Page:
Ask your Guerrilla Translator! A GT FAQ

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Here are some answers to the questions we get asked most often. Is there anything else missing? Go to our contact page and ask away!

1) Can I be a Guerrilla Translator?

We’re a group of translators, proofreaders and copyeditors with a variety of backgrounds, some with a great deal of experience and/or credentials, and some more self-taught, but all dedicated to a level of professionalism that matches the passion we bring to the selection of material to share. We work hard but we love what we do. If you’re interested in adding your talents to our pool, our number one requirement is experience. Second (but not by much) is that you have the interest and dedication to contribute to our effort in a wholistic, across-the-board way. This means that you’d be willing to suggest works to be translated and also to help to have those translations re-published and shared in venues suited to the material. Although we have plenty of material back-burnered for eventual translation, we don’t want to be assigning work, we’d rather have people on board who are more fully involved beyond the translation process. If you want to have a go, write us a message telling us something about yourself, including what you’ve translated or copyedited, why you’re interested in joining us, and what in particular you’d like to translate. We’ll send you a survey and, if we see we’d be a good fit, a text to evaluate your translation and editing skills. If you translate with us, your work will be assigned value in our Open Value System (currently in development). If you’re not an experienced translator, jump to this answerBack to top

2) Will you voluntarily translate my article, text, book?

The short answer is, probably not. We aren’t, strictly speaking, a volunteer group of translators working for a very specific cause, nor are we available on demand. These groups exist, they’re often comprised of amateur volunteers, and some do their work on a request basis. What we’ve been cultivating is a group of professionals that seek out works to translate and share voluntarily, based on our own criteria. This helps us maintain a cohesive collection of curated content, and an identity apart from other types of groups. However, we have cultivated relationships with specific authors, who occasionally approach us with material we have an established interest in and affinity for. That’s a bit different, because in those cases, we often notice the material as it’s published, and contact the authors directly to discuss whether it’s available for us to translate. At the same time, in an effort to maintain a diversity of material, we want to build a large enough variety that there isn’t a great deal of repetition of authors, so that we maintain our criteria and credibility. The best thing to do if you’re interested in suggesting something for us to consider is to first read our Founding Principles, and see if you believe your text fits in with our stated criteria. After that, if you want to contact us, send us your submission in a message with the header AUTHOR SUGGESTION, and we’ll have a look.  Alternatively, if you want to employ us for translation/localization work, please visit this page. Back to top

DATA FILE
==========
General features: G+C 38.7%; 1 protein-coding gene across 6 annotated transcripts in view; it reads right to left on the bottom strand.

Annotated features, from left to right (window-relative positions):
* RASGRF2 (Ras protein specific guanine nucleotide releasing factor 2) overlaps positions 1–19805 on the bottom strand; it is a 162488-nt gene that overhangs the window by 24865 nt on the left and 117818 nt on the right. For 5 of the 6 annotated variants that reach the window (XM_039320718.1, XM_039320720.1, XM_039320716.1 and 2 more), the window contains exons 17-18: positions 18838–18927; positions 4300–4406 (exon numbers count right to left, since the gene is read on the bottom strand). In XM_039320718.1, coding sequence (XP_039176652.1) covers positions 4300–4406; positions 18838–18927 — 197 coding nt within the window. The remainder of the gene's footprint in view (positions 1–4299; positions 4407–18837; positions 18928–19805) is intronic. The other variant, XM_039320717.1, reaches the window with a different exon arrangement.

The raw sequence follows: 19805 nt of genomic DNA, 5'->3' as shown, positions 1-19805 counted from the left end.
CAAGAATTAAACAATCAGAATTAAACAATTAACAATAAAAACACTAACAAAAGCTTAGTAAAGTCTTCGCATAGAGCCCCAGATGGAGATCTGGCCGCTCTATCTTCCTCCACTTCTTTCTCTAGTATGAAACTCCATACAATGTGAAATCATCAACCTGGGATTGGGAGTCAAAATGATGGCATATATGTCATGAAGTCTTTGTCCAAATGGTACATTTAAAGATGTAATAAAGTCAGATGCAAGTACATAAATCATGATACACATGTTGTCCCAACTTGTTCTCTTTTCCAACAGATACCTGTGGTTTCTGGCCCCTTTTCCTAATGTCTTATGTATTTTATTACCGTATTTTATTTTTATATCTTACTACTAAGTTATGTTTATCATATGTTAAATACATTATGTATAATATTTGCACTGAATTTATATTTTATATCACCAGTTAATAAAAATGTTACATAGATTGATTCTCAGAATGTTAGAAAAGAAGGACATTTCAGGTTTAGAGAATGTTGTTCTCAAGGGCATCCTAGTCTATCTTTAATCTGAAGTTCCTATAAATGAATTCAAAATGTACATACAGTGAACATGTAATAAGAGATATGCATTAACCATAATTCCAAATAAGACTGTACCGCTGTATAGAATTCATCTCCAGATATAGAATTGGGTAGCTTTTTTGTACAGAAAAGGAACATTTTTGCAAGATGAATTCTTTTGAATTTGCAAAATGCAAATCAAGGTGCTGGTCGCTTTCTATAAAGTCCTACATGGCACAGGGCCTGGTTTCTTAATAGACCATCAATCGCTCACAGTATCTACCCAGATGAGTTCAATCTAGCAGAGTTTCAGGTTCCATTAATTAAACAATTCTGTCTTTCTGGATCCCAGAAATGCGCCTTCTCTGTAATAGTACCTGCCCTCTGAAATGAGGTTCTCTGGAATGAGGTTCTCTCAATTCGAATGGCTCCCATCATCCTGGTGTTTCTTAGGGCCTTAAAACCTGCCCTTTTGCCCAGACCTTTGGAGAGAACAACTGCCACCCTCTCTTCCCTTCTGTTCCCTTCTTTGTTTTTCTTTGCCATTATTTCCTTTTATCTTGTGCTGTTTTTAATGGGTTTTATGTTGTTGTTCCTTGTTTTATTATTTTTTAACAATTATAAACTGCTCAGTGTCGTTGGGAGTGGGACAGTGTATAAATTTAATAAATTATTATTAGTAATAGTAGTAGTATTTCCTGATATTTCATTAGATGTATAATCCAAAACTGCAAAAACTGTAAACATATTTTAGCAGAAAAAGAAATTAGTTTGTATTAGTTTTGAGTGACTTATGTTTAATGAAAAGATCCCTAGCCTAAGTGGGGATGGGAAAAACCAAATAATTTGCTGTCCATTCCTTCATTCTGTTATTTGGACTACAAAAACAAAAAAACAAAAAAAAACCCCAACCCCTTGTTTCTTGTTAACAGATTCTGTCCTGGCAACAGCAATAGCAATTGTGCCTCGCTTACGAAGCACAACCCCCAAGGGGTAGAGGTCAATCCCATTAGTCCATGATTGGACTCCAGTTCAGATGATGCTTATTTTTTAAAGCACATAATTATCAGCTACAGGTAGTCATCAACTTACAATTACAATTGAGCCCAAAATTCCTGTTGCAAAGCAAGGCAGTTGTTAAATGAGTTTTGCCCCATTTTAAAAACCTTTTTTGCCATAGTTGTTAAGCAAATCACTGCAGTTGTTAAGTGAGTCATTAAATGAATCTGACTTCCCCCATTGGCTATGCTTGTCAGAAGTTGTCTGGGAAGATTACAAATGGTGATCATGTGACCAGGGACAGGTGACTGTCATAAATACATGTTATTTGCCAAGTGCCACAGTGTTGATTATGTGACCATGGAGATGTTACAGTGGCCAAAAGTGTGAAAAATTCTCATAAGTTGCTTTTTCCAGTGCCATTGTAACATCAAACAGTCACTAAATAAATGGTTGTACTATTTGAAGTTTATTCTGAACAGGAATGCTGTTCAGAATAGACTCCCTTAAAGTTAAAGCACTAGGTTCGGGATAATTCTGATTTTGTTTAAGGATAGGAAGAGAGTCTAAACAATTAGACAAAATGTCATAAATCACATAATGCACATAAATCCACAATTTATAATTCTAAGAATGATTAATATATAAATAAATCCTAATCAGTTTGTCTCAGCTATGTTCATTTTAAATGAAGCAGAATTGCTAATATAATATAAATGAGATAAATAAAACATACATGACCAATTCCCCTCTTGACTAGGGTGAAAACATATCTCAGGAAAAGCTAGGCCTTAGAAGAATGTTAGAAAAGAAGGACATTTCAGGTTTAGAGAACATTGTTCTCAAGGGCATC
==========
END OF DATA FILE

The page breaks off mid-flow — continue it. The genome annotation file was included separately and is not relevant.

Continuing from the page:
3) Can I suggest something to be translated?

Absolutely, although we’ll remind you that it’s important to us that you first read our Founding Principles to get a feel for the kind of material we select, and that you evaluate your own suggestion by that criteria before pitching it to us. We wrote that document specifically to describe our mission to anyone who shows an interest.  Keep this in mind: it’ll definitely take you a lot less time to read our Founding Principles than it will for us to translate anything. Let’s start out with a common understanding and mutual respect, and take it from there. Back to top

4) Are you unique?

Yes and no, check our sister collectives: The Interpreters Cooperative of Madison & Level Translation,, Traducciones Procomún and Translator Brigades. We all have our own thing going but we’re all in touch, supporting each other. Back to top

5) Are you anticapitalists, anarchists, degrowthists, communists, activists, revolutionaries, or what?

We’re diverse people with diverse influences and interests, translating together under a set of Founding Principles (remember those?) Guerrilla Translation hopes to resist easy categorization, typecasting and ideological reductionism.  We aim to embrace diversity, multiculturalism and even contradiction. The one constant is change – we’re eager for material, and people, with a focus on change for the better, and with a broad enough scope to include many points of view, opening many possibilities. However, we’re pretty tired of pictures of burning garbage bins. Back to top

6) Do you use translation software?